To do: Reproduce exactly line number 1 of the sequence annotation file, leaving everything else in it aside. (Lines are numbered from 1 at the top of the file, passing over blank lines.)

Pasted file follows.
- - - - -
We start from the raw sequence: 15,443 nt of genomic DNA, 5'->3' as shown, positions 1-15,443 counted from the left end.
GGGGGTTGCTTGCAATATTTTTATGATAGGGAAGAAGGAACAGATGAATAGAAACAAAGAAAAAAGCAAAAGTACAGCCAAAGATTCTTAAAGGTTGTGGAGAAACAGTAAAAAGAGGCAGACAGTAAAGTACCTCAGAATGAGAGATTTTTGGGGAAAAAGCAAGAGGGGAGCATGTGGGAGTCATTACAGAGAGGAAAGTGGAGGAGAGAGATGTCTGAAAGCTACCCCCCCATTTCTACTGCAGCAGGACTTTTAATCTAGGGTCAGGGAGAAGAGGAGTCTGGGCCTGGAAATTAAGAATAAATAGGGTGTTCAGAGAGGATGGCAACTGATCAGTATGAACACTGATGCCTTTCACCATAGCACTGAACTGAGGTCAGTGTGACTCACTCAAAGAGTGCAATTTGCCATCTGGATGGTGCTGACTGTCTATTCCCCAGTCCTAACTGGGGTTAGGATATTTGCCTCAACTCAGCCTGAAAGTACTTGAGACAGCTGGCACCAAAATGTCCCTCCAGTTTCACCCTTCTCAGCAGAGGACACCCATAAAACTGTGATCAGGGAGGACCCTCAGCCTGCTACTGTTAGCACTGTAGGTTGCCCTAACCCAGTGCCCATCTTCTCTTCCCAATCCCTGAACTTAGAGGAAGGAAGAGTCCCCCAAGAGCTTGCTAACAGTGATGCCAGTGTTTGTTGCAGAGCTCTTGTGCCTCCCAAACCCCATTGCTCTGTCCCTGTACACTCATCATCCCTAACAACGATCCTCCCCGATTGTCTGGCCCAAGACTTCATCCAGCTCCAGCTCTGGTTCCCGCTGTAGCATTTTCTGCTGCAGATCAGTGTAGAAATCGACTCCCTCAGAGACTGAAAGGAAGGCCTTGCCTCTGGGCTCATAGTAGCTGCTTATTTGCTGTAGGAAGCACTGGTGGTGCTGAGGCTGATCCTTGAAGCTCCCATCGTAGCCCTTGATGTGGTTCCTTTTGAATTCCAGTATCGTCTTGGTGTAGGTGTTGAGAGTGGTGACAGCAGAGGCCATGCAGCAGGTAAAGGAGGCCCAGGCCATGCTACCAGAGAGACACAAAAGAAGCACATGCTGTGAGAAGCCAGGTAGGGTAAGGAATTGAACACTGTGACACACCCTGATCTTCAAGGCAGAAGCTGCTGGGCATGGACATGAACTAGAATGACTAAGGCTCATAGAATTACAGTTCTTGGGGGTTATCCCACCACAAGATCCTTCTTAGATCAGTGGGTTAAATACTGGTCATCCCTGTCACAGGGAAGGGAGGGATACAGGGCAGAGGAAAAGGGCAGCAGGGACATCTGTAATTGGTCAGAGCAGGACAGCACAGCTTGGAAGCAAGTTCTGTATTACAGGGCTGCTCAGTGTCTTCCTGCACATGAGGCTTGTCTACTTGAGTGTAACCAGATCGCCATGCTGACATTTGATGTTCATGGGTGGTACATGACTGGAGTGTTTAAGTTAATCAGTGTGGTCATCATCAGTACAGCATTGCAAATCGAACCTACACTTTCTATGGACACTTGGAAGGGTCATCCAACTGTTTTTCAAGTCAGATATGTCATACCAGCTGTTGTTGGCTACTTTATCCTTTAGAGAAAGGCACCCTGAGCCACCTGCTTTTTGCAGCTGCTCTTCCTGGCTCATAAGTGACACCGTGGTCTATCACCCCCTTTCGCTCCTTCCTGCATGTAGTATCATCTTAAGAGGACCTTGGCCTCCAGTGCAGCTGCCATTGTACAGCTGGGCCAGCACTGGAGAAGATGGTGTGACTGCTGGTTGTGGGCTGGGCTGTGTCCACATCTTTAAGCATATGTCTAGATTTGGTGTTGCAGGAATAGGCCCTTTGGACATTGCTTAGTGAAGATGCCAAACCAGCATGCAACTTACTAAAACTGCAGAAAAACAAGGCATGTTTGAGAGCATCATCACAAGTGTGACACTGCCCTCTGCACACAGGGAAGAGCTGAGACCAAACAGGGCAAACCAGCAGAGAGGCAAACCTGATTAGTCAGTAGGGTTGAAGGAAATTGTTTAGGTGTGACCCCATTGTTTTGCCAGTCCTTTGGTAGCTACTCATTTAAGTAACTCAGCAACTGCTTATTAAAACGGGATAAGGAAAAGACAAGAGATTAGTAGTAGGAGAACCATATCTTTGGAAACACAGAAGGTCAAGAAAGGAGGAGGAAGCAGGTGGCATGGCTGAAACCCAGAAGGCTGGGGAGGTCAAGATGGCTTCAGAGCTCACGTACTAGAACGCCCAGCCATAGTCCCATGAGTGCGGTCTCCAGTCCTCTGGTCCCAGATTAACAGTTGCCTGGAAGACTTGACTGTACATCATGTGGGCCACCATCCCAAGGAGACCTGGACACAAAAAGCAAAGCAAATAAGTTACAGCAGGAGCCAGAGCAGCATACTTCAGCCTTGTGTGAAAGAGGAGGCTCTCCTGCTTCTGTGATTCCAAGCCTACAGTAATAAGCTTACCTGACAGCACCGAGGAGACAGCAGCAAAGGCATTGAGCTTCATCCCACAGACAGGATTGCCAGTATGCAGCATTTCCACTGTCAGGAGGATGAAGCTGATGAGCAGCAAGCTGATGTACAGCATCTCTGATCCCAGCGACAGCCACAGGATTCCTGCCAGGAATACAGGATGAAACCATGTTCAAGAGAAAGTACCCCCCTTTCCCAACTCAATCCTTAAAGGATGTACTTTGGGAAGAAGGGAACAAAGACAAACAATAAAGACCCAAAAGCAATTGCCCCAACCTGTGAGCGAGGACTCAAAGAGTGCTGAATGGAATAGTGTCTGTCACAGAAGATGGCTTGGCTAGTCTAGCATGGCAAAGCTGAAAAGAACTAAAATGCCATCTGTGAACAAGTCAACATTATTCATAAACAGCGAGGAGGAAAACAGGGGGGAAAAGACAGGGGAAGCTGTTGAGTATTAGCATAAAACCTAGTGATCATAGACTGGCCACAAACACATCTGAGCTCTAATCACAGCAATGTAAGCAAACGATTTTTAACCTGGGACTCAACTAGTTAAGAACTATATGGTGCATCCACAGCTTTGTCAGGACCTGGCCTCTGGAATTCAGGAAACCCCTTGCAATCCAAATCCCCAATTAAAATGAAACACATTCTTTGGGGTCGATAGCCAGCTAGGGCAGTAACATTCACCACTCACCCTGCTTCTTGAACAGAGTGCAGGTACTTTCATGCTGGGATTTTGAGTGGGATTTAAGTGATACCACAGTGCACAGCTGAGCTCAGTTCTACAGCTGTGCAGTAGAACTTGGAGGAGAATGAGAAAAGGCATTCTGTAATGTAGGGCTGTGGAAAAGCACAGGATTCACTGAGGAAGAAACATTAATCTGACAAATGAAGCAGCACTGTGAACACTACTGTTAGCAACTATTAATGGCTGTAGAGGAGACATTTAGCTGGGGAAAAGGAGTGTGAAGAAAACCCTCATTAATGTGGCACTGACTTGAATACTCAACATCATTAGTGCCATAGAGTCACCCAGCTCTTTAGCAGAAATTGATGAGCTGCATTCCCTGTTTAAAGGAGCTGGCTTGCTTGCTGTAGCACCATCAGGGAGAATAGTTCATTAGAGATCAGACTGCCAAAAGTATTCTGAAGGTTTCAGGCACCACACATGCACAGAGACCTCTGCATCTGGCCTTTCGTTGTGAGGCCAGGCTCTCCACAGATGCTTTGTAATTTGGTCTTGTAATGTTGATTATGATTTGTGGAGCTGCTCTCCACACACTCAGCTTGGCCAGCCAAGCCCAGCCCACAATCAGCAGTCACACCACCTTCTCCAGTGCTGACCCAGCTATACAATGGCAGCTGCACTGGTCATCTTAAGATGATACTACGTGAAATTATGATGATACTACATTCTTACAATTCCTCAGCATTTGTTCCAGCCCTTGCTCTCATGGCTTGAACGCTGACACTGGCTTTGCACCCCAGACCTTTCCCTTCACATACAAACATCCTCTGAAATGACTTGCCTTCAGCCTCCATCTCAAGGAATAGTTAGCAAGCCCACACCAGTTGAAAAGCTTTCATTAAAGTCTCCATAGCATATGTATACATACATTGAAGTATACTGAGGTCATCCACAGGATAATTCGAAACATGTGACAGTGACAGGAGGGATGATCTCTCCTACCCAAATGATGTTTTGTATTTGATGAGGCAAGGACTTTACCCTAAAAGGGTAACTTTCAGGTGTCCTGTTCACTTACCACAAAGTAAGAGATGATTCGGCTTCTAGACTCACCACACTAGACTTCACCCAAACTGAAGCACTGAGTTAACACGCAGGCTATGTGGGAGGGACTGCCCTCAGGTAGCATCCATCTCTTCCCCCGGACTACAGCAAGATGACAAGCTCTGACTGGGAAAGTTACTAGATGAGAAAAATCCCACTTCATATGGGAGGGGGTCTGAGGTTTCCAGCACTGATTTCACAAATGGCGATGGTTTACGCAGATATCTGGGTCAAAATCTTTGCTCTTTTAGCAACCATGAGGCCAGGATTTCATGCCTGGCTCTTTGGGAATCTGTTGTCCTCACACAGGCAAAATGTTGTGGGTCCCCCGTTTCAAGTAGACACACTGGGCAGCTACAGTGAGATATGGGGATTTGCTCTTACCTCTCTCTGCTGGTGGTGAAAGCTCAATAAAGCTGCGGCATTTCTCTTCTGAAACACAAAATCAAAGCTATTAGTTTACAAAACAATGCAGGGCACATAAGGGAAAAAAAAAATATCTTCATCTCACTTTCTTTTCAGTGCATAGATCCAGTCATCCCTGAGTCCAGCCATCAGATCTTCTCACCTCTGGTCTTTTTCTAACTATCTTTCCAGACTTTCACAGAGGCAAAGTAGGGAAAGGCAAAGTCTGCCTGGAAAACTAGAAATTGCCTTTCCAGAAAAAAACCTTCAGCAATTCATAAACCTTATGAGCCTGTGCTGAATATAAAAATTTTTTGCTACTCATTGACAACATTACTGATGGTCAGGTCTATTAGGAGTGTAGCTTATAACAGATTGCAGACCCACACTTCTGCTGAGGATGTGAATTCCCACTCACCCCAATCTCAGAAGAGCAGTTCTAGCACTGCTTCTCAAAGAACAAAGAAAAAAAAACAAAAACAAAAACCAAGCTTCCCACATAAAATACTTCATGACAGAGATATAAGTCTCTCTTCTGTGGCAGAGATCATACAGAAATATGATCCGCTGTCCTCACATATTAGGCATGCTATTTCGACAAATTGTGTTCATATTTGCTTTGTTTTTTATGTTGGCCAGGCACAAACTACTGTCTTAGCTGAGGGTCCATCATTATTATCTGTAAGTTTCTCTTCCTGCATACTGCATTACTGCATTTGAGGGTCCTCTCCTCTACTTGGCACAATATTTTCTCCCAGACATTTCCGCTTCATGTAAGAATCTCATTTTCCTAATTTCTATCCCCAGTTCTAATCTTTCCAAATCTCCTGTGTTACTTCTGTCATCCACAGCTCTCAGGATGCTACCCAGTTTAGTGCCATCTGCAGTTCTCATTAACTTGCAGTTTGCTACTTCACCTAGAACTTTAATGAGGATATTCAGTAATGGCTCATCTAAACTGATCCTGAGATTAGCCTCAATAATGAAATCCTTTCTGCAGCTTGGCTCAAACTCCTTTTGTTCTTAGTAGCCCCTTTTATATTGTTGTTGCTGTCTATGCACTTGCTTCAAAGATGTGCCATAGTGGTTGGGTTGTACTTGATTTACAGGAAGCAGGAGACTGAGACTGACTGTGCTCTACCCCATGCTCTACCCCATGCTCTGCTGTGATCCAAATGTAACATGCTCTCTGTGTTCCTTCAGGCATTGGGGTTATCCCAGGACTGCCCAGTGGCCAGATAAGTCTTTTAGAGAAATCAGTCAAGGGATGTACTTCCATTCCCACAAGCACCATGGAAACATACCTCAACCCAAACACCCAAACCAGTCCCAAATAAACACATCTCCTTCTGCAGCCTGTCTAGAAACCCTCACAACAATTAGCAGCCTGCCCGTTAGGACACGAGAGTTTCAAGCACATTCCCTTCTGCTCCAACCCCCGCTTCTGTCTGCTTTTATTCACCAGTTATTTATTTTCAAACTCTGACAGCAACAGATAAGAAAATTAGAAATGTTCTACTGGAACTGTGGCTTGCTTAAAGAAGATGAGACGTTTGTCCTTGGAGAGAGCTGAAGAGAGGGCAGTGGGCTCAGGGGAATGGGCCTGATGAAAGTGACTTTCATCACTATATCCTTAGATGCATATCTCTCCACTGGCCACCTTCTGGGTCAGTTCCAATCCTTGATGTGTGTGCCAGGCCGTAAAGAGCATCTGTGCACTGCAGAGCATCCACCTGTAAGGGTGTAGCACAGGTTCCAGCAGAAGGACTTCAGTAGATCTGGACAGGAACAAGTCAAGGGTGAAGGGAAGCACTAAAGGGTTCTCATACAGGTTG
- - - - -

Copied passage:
We start from the raw sequence: 15,443 nt of genomic DNA, 5'->3' as shown, positions 1-15,443 counted from the left end.